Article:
Archive for 2009
December 29, 2009
Kevin Kelly has posted “The Quantified Self, Tools for knowing yourself and your body” which links to a more extensive paper entitled, “A Billion Little Experiments,” The concept of the Quantified Self points to patient empowerment and specifically ePatient activism which takes control of one’s health or illness by understanding one’s body and its processes. It seems that communities, such as, PatientsLikeMe and OrganizedWisdom, provide a real opportunity for quantifying life and sharing that life in real time. Quantifying the self opens the door to participatory medicine – by knowing yourself, you can engage your physician in a dialog on what you know about your body. We are a billion little experiments.
I hope that the concept of the Quantified Self becomes part of the medical lexicon along with ePatients and participatory medicine.Share this:
December 27, 2009
Thanks to my daughter, I have moved my blog to WordPress and have an updated skin. This will certainly encourage me to post more frequently in the new year. The focus of my posts in the coming year will include:
- e-Patients, participatory medicine and particularly the lethal lag time in research
- Health 2.0 specifically research related tools both for patients and providers
- eHealth and its convergence with Health 2.0, mHealth and telemedicine
- health policy issues including comparative effectiveness research and medical home, two key directions in research and policy
What for changes to the blog as I get used to WordPress and add widgets which are helpful to my readers.
Thanks for reading and share your thoughts about the new year in ehealth and Health 2.0.Share this:
December 17, 2009
Last night I heard Michael Porter speak at the Cleveland Clinic. Author of Redefining Healthcare, among other books, he drove home his approach to value-based competition in health care. He has many quotable, provocative statements on health care:
- fee for service model is toxic to improving health outcomes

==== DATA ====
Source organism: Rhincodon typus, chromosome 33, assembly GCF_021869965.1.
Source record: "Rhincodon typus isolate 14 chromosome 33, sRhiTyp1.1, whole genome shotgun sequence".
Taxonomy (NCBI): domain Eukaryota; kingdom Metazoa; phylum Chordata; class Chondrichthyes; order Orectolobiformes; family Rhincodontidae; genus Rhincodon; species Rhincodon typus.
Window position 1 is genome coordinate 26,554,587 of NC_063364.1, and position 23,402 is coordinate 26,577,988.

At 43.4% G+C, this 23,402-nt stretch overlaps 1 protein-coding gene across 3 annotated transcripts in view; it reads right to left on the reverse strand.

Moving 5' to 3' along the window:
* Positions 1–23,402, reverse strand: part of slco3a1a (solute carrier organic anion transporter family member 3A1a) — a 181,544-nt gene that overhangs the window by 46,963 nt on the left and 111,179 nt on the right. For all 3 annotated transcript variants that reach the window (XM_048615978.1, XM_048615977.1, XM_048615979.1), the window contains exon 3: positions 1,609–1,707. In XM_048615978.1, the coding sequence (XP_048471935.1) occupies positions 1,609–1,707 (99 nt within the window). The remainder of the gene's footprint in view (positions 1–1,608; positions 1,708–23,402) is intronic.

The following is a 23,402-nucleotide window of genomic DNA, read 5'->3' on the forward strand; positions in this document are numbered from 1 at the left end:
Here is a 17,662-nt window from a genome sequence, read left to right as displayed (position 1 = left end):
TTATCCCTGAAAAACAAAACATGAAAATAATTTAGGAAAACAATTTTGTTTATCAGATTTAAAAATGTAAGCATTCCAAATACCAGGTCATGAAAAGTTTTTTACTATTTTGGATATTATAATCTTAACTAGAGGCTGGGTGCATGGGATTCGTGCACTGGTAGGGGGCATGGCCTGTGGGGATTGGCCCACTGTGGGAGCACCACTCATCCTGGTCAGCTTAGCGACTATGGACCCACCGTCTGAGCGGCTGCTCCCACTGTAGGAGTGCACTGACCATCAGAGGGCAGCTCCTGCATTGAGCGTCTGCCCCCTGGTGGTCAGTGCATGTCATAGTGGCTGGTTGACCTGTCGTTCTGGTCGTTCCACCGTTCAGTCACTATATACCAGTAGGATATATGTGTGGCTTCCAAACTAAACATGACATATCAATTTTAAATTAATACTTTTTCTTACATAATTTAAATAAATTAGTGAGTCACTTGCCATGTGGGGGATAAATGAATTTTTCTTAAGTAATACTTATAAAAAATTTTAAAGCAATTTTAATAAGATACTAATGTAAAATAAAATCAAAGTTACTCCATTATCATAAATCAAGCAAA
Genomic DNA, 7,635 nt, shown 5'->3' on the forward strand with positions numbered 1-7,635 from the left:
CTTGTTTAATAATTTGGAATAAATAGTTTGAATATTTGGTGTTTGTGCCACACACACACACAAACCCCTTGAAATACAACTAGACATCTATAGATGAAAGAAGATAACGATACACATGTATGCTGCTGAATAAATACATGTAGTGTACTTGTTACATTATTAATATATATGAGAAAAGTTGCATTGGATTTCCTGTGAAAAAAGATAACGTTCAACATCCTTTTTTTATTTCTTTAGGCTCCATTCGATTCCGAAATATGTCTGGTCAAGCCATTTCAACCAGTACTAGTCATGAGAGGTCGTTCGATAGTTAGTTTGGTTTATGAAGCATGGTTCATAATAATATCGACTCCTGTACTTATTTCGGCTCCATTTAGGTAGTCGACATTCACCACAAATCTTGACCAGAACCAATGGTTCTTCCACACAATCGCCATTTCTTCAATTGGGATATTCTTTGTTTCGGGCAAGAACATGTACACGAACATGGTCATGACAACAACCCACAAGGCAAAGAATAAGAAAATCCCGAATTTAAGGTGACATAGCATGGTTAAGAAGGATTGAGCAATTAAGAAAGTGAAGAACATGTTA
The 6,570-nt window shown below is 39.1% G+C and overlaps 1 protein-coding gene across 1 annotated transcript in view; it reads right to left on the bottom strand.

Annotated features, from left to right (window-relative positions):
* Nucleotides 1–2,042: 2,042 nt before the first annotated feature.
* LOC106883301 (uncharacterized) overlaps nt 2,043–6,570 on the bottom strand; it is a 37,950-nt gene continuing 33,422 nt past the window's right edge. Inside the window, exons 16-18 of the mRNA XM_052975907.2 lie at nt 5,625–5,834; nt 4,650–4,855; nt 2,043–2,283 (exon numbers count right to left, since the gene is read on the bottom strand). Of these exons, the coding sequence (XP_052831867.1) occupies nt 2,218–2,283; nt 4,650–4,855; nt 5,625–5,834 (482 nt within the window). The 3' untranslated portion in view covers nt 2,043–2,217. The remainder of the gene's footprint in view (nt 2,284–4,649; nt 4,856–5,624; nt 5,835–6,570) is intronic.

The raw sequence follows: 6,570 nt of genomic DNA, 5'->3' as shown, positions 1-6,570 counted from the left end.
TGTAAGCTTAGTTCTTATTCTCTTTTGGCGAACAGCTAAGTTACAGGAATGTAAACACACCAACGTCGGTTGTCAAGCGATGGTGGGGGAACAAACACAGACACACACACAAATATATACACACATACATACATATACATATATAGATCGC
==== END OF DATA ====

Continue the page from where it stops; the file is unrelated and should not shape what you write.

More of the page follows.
- Competition must be based on results.
- Competition should center on medical conditions over the full cycle of care.
- Results information to support value-based competition must be widely available. (aka, disease registries)
- increasing value actual reduces cost.
He also reemphasizes some basic principles that are strongly backed by evidence – high volume regional medical centers typically have better outcomes that low volume centers. But he acknowledged that consumers must realize that local care may not be the best care for especially for complex conditions. Do you want to get your total knee replacement at a hospital which does one a week or 1400 per year? Not that volume is everything but consumers need to have the data available to make wise choices, outcomes data in particular.
He admitted some disappointment in the current health care reform because it does not change the incentives toward value-based competition. See How Reform Went Wrong.Share this:
December 3, 2009
In an article titled “Socialize Medicine:How Personal Health Records and Social Networks Are Changing Healthcare“, Darin Stewart traces the parallel growth of social networking for health conditions and personal health records. He notes the important role of family health manager (aka, mom) in healthcare being transformed through PHRs. Yet I see also a family internet health manager who may search for health content for a newly diagnosed condition in the family and also search online health communities for support. But can Google Health and Microsoft Health Vault and other full-feature PHRs including provider supported PHRs integrate social networks like PatientsLikeMe.com and 23andMe.com. The article proposes that signs like the 20,000 downloads of downloads of the HealthVault software development kit. With the amount of innovation in the Health 2.0 space, he may be right.Share this: